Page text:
This is a classic question that family law attorneys, like those with the Law Office of Bryan Fagan, receive with great frequency. The situation usually goes something like this. You are upset that you even have to go through a divorce in the first place and believe that it is only fair to have your soon-to-be ex-spouse pay for your attorney fees. After all-you didn’t want to be here in the first place. Maybe your spouse has cheated on you repeatedly, and therefore, you are filing for divorce to respond to that. Or, perhaps you have to Answer a divorce petition filed by your wife, and you don’t even want to get divorced. Whatever your circumstances, I don’t think you would be disappointed if your spouse ended up paying for your attorney- and more.
While the immediate shock of having to pay an attorney to represent you in a divorce may take your breath away, there is a lot more in a divorce than paying an attorney from a financial perspective. Divorce recovery therapists and people who work in this space will tell you that once a divorce is filed, the emotion should leave the room, and the process should become a business transaction. While it may not be reasonable to expect you to remove all the emotion from your divorce, you should understand that your formerly romantic, productive, and possibly even happy marriage will not be discussed. Instead, the events that have led to the breakup of your wedding will be much more relevant.
Those events will have an impact on who ends up paying who. Attorney’s fees and the division of your community estate are really where the rubber hits the road as far as issues related to money are concerned. We can talk about child support as well, and we will, but we should start by discussing what it means for Texas to be one of a few community property states. Our laws on property division upon divorce can have a pretty consequential impact on your divorce, and you need to know what the ramifications for your divorce can be as a result.
Community property and its impact on who pays who
Community property in Texas comes down to a legal presumption that all property you have acquired during your marriage is owned both by you and your spouse. That doesn’t mean that you own 50% of your house and your spouse owns 50%. That doesn’t mean that if your car is titled only in your name, it only belongs to you despite it being purchased during your marriage. That also doesn’t mean that all the income you earn from your high-paying job is yours just because you make it and deposit it into a bank account with only your name on it. Instead, if money comes into your household, if a property is purchased, and if real estate is acquired during your marriage in the state of Texas, it is just as much your spouse’s as it is yours.
Of course, there are a few exceptions to this rule. Inherited property, property that is gifted to one of you precisely (as from a relative) or items that become your property via the passing away of a person with a will, is considered separate property. As is all property acquired by either you or your spouse before your marriage. Otherwise, all the property in your house, on your investment logs, and inside your bank accounts is considered community property. This can have a dramatic impact on your divorce.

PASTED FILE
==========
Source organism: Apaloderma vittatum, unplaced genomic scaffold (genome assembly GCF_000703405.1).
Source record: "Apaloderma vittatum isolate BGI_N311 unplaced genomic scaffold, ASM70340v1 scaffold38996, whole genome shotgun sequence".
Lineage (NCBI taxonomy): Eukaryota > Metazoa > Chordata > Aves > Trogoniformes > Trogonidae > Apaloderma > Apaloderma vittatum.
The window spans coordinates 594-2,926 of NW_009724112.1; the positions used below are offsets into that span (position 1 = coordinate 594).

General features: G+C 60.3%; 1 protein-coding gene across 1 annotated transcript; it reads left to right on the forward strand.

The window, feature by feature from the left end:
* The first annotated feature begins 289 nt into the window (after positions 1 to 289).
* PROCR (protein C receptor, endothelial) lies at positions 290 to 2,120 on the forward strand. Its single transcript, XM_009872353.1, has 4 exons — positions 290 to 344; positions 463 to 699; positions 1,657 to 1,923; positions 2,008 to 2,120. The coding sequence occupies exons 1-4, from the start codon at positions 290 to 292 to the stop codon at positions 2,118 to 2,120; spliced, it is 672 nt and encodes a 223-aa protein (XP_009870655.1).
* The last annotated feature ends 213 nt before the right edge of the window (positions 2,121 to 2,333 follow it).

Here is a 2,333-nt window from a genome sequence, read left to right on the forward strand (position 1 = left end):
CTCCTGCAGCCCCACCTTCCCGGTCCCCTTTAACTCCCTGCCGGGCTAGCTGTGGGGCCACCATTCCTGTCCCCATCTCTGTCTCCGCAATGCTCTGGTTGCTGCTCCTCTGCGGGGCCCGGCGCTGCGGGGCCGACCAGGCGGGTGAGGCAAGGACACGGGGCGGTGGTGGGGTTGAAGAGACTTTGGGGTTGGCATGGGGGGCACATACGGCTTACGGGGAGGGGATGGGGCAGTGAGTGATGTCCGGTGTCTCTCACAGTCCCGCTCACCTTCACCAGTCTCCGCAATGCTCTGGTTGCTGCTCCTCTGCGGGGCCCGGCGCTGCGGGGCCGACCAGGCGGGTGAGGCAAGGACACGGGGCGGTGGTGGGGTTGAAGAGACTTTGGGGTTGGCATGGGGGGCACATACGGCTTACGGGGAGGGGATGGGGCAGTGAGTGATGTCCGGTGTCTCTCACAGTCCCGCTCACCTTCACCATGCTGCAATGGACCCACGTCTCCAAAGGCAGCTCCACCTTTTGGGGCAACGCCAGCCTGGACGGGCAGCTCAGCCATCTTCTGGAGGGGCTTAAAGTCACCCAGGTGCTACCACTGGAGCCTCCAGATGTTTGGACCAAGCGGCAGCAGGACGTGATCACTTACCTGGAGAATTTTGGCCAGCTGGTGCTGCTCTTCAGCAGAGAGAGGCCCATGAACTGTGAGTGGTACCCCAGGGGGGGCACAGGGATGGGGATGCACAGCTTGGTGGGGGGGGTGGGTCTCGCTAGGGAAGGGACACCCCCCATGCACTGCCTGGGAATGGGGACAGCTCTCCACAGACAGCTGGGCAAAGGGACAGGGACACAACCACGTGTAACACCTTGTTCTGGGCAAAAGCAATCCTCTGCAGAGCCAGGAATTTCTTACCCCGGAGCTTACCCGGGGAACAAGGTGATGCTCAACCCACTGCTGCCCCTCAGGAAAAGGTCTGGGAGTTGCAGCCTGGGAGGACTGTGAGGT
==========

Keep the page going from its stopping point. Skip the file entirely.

Consider your situation if you were, as I alluded to a moment ago, the spouse who goes out into the world and makes the bacon for your family. You are a doctor, an investment banker, an engineer, a plumber, etc. You make a nice living for your family. Due to your high income, your family lives in a spacious home, has two vehicles, the kids have braces, and your spouse gets to go twice a week for full-body massages. You feel pretty good that you are the provider for your family.
Community property may prove your assumptions incorrect as far as who pays who
Cut then to your spouse serving you with divorce papers. That’s fine, you may think at first. You’ll split custody of the kids, and since you earn all the money in your relationship, you will end up keeping most of the property you own. All in all, a pretty good result, considering the marriage had been on the rocks for about a year. You may have even been surprised that your spouse would be the one to file for divorce. Why was he so willing to walk away from all that you are providing him with?
The reality is that in most states, your assumptions would be correct. The spouse who earns more would stand to keep more property in the divorce. Your spouse, as it were, would end up paying you in the divorce. All that property inside your house would likely end up going to your new home with you. Since your spouse didn’t contribute much of anything from a financial standpoint over the years, that is how much he would end up getting paid- not much of anything.
In Texas, as you have seen already in this blog post, that is not the case. Both members of the marriage have equal footing when it comes to getting paid in the divorce. If you and your spouse cannot agree in mediation or other settings on splitting that community estate up, you will leave it up to a judge. Remember that the judge starts with the presumption that all property owned by you and your spouse at the time of your divorce is community property and can be divided.